Landlord Insurance for Beginners

A landlord should consider buying buy-to-let insurance or landlord insurance as soon as they are considering purchasing a property. In the event of an unfortunate event, you could be left without any insurance. It can sometimes be very difficult or expensive to insure a property. This is why it is crucial to get a local and structural survey done before you purchase the property. Inadequate insurance coverage can lead to high premiums that could negatively impact your ability to rent out the property.

Many landlords mistakenly believe that standard household insurance will continue to cover their property even if they rent it out. This is often false. Many household policies do not cover contents or buildings while the property’s being let out. It is important to ensure that you have a landlord policy, or that your existing household policy covers this.

Different insurance companies offer different levels of coverage. There are generally two options for buildings coverage and two options to cover contents. The standard coverage covers both the contents and the building.

-Fire, lightning, and explosion

-Riot civil disorder, strikes, lock-out workers, or malicious people

-Malicious damage caused by tenants

-Theft or attempted steal


-Intact by road vehicles, aircraft or animals, falling trees, branches or telegraph poles, lamp posts, pylons or pylons, or falling aerials

-Escape from oil



Escape from water

Subsidence, ground heave, or land slip

-Property owners liability PS2,000,000

Some insurance companies will offer additional coverage for no cost, such as the following:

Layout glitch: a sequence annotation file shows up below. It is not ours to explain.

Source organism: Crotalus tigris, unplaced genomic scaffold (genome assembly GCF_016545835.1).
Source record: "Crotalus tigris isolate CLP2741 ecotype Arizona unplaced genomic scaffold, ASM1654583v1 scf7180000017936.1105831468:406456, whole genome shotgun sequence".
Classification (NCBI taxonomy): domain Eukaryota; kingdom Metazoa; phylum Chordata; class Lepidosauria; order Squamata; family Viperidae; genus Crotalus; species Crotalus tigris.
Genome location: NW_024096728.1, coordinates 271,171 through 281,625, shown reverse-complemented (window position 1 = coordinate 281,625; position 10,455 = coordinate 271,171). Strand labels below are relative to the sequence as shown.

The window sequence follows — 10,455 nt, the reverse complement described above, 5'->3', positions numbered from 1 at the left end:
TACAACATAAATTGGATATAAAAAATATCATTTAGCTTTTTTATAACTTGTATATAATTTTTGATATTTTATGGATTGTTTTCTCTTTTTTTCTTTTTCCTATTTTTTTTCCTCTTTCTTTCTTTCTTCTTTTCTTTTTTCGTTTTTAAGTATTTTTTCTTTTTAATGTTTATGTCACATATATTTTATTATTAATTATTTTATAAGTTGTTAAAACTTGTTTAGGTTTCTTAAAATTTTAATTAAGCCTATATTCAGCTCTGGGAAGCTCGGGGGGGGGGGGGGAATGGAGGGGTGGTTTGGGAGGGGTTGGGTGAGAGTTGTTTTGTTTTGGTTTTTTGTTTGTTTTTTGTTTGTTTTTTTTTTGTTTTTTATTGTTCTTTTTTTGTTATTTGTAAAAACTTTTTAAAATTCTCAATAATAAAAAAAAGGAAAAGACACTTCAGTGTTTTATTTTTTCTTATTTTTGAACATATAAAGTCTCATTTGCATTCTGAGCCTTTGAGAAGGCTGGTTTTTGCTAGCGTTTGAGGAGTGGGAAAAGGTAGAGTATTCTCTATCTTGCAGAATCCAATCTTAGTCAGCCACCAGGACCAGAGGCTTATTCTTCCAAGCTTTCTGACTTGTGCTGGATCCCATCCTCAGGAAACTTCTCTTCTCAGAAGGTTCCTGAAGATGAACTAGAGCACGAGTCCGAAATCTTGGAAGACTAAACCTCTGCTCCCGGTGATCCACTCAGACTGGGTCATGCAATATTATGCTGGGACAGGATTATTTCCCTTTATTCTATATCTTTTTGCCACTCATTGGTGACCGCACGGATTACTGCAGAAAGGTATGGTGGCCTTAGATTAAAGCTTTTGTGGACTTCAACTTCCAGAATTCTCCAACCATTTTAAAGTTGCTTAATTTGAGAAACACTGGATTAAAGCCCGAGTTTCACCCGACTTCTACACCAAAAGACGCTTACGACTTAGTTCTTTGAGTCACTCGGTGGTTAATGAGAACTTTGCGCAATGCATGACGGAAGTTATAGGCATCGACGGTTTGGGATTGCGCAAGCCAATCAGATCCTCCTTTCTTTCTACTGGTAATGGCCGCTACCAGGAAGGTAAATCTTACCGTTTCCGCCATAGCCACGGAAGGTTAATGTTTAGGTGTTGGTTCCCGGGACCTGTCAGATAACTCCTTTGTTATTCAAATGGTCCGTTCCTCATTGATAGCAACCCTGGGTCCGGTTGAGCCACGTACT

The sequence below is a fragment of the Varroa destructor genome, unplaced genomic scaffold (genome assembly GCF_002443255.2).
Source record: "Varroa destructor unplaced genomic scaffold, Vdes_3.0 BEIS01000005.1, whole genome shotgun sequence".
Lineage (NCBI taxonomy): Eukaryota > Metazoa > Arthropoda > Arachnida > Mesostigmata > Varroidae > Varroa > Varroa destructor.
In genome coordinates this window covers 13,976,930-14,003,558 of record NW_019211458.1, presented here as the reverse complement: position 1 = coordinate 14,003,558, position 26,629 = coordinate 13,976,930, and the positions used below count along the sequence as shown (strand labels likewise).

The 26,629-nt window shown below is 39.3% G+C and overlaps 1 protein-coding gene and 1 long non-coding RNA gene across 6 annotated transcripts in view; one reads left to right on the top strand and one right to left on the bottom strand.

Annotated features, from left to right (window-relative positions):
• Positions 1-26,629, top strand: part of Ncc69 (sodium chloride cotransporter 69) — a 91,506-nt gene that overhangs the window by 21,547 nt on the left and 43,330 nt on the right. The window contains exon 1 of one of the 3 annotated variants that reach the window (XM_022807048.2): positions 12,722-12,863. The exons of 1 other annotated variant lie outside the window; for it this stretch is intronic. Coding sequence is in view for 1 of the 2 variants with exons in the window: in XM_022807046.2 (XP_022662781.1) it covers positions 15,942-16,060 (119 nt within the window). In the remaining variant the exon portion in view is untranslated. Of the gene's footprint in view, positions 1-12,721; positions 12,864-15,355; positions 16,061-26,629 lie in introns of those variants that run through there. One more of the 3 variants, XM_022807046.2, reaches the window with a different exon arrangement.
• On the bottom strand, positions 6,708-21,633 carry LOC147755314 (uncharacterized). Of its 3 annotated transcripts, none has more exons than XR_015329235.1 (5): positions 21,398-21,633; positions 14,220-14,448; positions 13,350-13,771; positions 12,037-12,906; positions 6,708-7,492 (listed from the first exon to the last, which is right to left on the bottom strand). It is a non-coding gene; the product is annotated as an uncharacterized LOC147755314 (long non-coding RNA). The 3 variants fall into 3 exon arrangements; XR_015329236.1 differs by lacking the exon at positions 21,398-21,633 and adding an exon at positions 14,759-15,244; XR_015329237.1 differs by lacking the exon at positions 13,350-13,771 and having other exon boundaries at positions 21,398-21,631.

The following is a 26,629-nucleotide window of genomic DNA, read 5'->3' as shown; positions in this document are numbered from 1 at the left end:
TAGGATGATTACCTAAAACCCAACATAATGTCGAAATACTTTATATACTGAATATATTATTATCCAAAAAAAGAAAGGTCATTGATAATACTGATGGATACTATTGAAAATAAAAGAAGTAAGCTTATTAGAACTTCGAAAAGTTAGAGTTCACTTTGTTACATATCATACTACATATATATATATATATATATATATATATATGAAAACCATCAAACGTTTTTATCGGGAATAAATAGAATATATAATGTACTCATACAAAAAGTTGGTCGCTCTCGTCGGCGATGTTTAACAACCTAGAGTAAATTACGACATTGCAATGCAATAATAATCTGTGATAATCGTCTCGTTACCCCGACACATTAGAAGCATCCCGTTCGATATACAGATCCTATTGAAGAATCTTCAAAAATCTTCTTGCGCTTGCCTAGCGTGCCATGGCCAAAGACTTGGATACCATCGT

Accidental breaking of sanitary fittings and fixed glass, solar panels, ceramic hobs, or fixed glass.

Accidental damage to underground services that extend from your home to public mains. You are legally responsible

-Loss or alternative accommodation

-Communal Contents Cover

There is also an option for accidental damage to buildings and/or contents. As the title suggests, accidental damage to buildings or contents caused by tenants will be covered. Important to know that many insurers will charge an additional fee for accidental damage coverage and not provide contents coverage. A tenant might accidentally damage a building by hitting a nail in the wall to take a photo, or accidentally damaging a pipe.

A landlord insurance policy usually covers property owners liability, as it is mentioned above. This insurance would protect you against the tenant making you liable for any injury that was caused by your property.

The policy’s excess is the amount you have to pay in order to make a claim. In exchange for a higher excess, many insurers offer discounts on premiums. If your excess was PS100, then you would be responsible for the first PS100 of any claim that you make regardless of the final settlement amount. The standard excess on a policy can vary from PS50 to PS1000, while most insurers will have a subsidence excess between PS1000 and PS1000. Your excess can be affected by the type of tenant that you have. For example, if there are several students living in a property, your excess may be higher than if it was occupied full-time.

When insuring your property, remember that you must insure it for its reinstatement value and not for the sale price. Professional structural surveys are the only way to determine the reinstatement value. These are the factors that should be considered when calculating the reinstatement value:

– The cost to restore the property to its original condition (take note of older buildings).

Clearing up the site

– Surveyor costs

– Costs of an architect

– Compliance with local and government requirements

– Miscellaneous fees

Insurers only will pay the amount of the building insured so if you fail to insure the right amount, it could lead to expensive claims and higher premiums. There are many online tools that can calculate a reinstatement value, but they are often inaccurate.

Index linking your policy means that your insurance company will increase the amount of coverage each year, based on data from the Association of British Insurers. As long as your initial reinstatement value is accurate, it should remain at a sufficient level each year. This is provided you follow your insurer’s advice.